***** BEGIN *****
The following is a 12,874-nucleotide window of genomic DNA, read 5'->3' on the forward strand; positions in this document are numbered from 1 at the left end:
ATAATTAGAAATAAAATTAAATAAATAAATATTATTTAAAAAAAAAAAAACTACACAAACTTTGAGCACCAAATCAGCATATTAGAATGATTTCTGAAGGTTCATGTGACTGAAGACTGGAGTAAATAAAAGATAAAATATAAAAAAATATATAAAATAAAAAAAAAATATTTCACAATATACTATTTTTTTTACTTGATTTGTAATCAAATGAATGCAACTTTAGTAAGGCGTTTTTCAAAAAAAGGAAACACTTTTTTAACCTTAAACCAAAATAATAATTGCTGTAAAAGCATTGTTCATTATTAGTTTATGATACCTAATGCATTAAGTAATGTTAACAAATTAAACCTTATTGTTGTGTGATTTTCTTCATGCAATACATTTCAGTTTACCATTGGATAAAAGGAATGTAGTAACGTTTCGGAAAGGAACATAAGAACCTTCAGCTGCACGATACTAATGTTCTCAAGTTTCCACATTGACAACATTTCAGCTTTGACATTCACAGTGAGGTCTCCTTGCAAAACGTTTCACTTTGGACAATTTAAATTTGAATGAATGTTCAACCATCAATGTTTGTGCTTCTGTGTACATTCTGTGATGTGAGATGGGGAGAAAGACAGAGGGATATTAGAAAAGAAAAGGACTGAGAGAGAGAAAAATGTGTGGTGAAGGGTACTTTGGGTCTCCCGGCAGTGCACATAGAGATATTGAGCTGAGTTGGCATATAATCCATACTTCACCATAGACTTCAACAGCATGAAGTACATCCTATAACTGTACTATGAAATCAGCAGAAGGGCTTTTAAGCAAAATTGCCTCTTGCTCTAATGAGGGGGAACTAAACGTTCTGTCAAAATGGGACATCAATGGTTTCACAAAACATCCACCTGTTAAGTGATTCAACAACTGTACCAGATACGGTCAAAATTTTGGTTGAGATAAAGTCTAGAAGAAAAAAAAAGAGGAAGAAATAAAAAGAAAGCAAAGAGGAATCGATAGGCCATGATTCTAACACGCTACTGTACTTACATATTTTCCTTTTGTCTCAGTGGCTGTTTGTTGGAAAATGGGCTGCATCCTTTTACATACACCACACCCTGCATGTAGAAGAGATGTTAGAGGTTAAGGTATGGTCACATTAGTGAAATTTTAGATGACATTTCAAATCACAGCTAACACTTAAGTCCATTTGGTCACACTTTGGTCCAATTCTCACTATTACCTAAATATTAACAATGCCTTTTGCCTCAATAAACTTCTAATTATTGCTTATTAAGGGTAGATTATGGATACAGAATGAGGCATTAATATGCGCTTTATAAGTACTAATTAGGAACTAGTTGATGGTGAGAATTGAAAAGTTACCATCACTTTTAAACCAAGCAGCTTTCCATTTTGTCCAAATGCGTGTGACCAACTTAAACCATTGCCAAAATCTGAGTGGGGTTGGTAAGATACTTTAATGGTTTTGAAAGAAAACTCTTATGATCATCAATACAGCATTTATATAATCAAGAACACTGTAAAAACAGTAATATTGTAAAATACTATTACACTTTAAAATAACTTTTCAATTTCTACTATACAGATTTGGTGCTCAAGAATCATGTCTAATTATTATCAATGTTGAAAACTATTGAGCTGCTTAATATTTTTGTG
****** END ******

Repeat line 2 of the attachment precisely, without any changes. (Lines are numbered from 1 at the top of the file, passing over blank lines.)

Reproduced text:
ATAATTAGAAATAAAATTAAATAAATAAATATTATTTAAAAAAAAAAAAACTACACAAACTTTGAGCACCAAATCAGCATATTAGAATGATTTCTGAAGGTTCATGTGACTGAAGACTGGAGTAAATAAAAGATAAAATATAAAAAAATATATAAAATAAAAAAAAAATATTTCACAATATACTATTTTTTTTACTTGATTTGTAATCAAATGAATGCAACTTTAGTAAGGCGTTTTTCAAAAAAAGGAAACACTTTTTTAACCTTAAACCAAAATAATAATTGCTGTAAAAGCATTGTTCATTATTAGTTTATGATACCTAATGCATTAAGTAATGTTAACAAATTAAACCTTATTGTTGTGTGATTTTCTTCATGCAATACATTTCAGTTTACCATTGGATAAAAGGAATGTAGTAACGTTTCGGAAAGGAACATAAGAACCTTCAGCTGCACGATACTAATGTTCTCAAGTTTCCACATTGACAACATTTCAGCTTTGACATTCACAGTGAGGTCTCCTTGCAAAACGTTTCACTTTGGACAATTTAAATTTGAATGAATGTTCAACCATCAATGTTTGTGCTTCTGTGTACATTCTGTGATGTGAGATGGGGAGAAAGACAGAGGGATATTAGAAAAGAAAAGGACTGAGAGAGAGAAAAATGTGTGGTGAAGGGTACTTTGGGTCTCCCGGCAGTGCACATAGAGATATTGAGCTGAGTTGGCATATAATCCATACTTCACCATAGACTTCAACAGCATGAAGTACATCCTATAACTGTACTATGAAATCAGCAGAAGGGCTTTTAAGCAAAATTGCCTCTTGCTCTAATGAGGGGGAACTAAACGTTCTGTCAAAATGGGACATCAATGGTTTCACAAAACATCCACCTGTTAAGTGATTCAACAACTGTACCAGATACGGTCAAAATTTTGGTTGAGATAAAGTCTAGAAGAAAAAAAAAGAGGAAGAAATAAAAAGAAAGCAAAGAGGAATCGATAGGCCATGATTCTAACACGCTACTGTACTTACATATTTTCCTTTTGTCTCAGTGGCTGTTTGTTGGAAAATGGGCTGCATCCTTTTACATACACCACACCCTGCATGTAGAAGAGATGTTAGAGGTTAAGGTATGGTCACATTAGTGAAATTTTAGATGACATTTCAAATCACAGCTAACACTTAAGTCCATTTGGTCACACTTTGGTCCAATTCTCACTATTACCTAAATATTAACAATGCCTTTTGCCTCAATAAACTTCTAATTATTGCTTATTAAGGGTAGATTATGGATACAGAATGAGGCATTAATATGCGCTTTATAAGTACTAATTAGGAACTAGTTGATGGTGAGAATTGAAAAGTTACCATCACTTTTAAACCAAGCAGCTTTCCATTTTGTCCAAATGCGTGTGACCAACTTAAACCATTGCCAAAATCTGAGTGGGGTTGGTAAGATACTTTAATGGTTTTGAAAGAAAACTCTTATGATCATCAATACAGCATTTATATAATCAAGAACACTGTAAAAACAGTAATATTGTAAAATACTATTACACTTTAAAATAACTTTTCAATTTCTACTATACAGATTTGGTGCTCAAGAATCATGTCTAATTATTATCAATGTTGAAAACTATTGAGCTGCTTAATATTTTTGTG